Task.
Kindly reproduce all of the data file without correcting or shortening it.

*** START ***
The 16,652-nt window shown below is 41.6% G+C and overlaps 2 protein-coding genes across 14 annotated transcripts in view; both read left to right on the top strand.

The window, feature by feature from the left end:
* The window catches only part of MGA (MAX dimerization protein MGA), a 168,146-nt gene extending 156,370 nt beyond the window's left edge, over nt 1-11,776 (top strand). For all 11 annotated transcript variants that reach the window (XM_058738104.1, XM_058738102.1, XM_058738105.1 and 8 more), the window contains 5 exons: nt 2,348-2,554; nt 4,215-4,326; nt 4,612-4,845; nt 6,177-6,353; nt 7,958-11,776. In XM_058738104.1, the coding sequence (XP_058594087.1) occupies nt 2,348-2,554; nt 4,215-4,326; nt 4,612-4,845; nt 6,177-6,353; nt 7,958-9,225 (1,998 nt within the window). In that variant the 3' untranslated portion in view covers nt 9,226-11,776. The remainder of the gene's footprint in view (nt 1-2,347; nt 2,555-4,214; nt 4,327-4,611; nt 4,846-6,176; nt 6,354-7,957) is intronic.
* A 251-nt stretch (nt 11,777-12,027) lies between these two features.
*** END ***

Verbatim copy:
The 16,652-nt window shown below is 41.6% G+C and overlaps 2 protein-coding genes across 14 annotated transcripts in view; both read left to right on the top strand.

The window, feature by feature from the left end:
* The window catches only part of MGA (MAX dimerization protein MGA), a 168,146-nt gene extending 156,370 nt beyond the window's left edge, over nt 1-11,776 (top strand). For all 11 annotated transcript variants that reach the window (XM_058738104.1, XM_058738102.1, XM_058738105.1 and 8 more), the window contains 5 exons: nt 2,348-2,554; nt 4,215-4,326; nt 4,612-4,845; nt 6,177-6,353; nt 7,958-11,776. In XM_058738104.1, the coding sequence (XP_058594087.1) occupies nt 2,348-2,554; nt 4,215-4,326; nt 4,612-4,845; nt 6,177-6,353; nt 7,958-9,225 (1,998 nt within the window). In that variant the 3' untranslated portion in view covers nt 9,226-11,776. The remainder of the gene's footprint in view (nt 1-2,347; nt 2,555-4,214; nt 4,327-4,611; nt 4,846-6,176; nt 6,354-7,957) is intronic.
* A 251-nt stretch (nt 11,777-12,027) lies between these two features.